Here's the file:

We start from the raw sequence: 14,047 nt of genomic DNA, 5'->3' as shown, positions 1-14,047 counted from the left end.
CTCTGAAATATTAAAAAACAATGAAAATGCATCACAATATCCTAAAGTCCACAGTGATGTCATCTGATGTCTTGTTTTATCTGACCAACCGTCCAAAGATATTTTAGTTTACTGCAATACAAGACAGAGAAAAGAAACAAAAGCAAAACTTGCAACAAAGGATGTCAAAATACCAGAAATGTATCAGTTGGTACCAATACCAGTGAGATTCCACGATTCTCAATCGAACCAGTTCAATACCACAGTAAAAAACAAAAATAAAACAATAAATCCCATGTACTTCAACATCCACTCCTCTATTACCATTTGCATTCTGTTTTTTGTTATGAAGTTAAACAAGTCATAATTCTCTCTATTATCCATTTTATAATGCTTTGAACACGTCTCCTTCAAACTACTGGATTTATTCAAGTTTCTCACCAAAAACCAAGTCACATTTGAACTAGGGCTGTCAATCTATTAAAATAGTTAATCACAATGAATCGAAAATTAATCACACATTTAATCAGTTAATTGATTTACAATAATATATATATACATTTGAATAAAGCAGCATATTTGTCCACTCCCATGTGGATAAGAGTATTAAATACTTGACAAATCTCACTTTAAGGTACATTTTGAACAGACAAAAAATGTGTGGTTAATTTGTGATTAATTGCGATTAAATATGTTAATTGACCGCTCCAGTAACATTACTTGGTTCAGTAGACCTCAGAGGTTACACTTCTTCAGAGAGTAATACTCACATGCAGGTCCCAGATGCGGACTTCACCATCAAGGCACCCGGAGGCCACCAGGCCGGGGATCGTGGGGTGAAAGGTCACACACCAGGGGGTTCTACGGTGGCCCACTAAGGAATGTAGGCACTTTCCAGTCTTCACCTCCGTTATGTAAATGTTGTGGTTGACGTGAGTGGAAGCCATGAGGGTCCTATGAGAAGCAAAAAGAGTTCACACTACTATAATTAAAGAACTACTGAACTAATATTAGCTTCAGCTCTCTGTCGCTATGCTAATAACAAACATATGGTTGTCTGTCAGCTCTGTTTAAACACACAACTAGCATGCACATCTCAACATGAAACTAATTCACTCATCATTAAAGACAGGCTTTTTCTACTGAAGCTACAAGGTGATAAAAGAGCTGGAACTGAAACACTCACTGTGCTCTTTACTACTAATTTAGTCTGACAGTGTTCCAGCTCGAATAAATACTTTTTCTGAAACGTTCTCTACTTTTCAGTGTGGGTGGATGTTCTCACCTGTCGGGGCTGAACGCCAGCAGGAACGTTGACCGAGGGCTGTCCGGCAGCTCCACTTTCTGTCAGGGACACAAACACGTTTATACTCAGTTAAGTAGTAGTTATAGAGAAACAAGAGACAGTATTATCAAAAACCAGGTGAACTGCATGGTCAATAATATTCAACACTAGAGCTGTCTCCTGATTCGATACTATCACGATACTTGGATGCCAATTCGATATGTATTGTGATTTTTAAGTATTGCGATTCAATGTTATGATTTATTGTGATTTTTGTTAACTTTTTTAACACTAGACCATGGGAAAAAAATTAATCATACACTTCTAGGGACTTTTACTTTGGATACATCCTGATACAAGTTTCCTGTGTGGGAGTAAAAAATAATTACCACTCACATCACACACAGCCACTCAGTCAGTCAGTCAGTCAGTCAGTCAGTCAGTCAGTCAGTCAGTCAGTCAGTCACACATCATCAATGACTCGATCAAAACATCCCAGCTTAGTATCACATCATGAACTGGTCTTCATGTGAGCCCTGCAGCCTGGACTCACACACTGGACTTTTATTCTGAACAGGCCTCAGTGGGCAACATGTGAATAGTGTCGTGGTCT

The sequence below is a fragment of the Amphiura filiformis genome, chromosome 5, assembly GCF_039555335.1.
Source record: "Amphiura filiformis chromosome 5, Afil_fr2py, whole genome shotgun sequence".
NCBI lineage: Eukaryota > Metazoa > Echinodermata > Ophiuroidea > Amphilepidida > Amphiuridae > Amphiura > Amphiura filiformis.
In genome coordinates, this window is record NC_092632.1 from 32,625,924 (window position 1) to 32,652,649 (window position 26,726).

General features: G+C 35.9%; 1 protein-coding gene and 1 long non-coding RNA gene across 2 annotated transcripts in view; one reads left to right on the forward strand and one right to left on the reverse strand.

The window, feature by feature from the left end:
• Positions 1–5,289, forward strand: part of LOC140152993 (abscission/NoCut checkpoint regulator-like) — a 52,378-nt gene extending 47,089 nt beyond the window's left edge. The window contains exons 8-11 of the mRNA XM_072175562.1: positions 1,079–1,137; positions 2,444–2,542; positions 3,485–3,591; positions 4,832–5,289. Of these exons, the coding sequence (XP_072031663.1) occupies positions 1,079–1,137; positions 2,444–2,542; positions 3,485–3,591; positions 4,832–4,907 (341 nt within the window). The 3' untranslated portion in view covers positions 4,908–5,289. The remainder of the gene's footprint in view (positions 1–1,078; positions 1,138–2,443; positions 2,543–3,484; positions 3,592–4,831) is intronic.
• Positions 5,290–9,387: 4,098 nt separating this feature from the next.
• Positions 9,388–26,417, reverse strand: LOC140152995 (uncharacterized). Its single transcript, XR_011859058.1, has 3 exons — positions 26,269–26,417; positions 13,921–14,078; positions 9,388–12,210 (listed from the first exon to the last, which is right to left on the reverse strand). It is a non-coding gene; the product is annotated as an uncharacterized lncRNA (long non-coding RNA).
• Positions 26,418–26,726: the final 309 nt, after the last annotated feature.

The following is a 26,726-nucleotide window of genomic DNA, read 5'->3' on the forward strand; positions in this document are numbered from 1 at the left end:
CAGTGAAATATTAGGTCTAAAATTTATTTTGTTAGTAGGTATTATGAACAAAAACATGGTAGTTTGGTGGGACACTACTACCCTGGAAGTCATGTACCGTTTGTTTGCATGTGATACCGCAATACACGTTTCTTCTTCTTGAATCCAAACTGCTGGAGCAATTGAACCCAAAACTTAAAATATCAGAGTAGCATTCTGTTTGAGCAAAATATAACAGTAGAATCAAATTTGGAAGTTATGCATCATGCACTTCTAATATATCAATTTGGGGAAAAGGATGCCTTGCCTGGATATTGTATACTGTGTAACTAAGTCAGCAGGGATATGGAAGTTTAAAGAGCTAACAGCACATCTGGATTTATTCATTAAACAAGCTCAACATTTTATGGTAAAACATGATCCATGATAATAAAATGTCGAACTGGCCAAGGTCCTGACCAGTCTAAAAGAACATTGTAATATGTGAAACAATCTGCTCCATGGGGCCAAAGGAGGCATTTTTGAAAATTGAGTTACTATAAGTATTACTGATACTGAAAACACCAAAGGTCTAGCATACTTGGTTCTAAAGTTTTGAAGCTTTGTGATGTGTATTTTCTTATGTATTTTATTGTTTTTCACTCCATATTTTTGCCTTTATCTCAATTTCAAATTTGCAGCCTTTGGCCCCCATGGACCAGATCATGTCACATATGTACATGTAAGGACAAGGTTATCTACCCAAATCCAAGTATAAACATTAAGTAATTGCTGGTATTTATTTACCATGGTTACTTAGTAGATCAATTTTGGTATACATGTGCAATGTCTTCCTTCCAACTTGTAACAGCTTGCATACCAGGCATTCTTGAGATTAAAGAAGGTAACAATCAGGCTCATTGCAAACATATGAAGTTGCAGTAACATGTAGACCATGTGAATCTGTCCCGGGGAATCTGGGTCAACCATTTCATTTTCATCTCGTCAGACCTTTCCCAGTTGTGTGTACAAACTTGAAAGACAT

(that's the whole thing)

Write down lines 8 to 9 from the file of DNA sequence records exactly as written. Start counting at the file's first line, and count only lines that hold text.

The window, feature by feature from the left end:
• Positions 1–5,289, forward strand: part of LOC140152993 (abscission/NoCut checkpoint regulator-like) — a 52,378-nt gene extending 47,089 nt beyond the window's left edge. The window contains exons 8-11 of the mRNA XM_072175562.1: positions 1,079–1,137; positions 2,444–2,542; positions 3,485–3,591; positions 4,832–5,289. Of these exons, the coding sequence (XP_072031663.1) occupies positions 1,079–1,137; positions 2,444–2,542; positions 3,485–3,591; positions 4,832–4,907 (341 nt within the window). The 3' untranslated portion in view covers positions 4,908–5,289. The remainder of the gene's footprint in view (positions 1–1,078; positions 1,138–2,443; positions 2,543–3,484; positions 3,592–4,831) is intronic.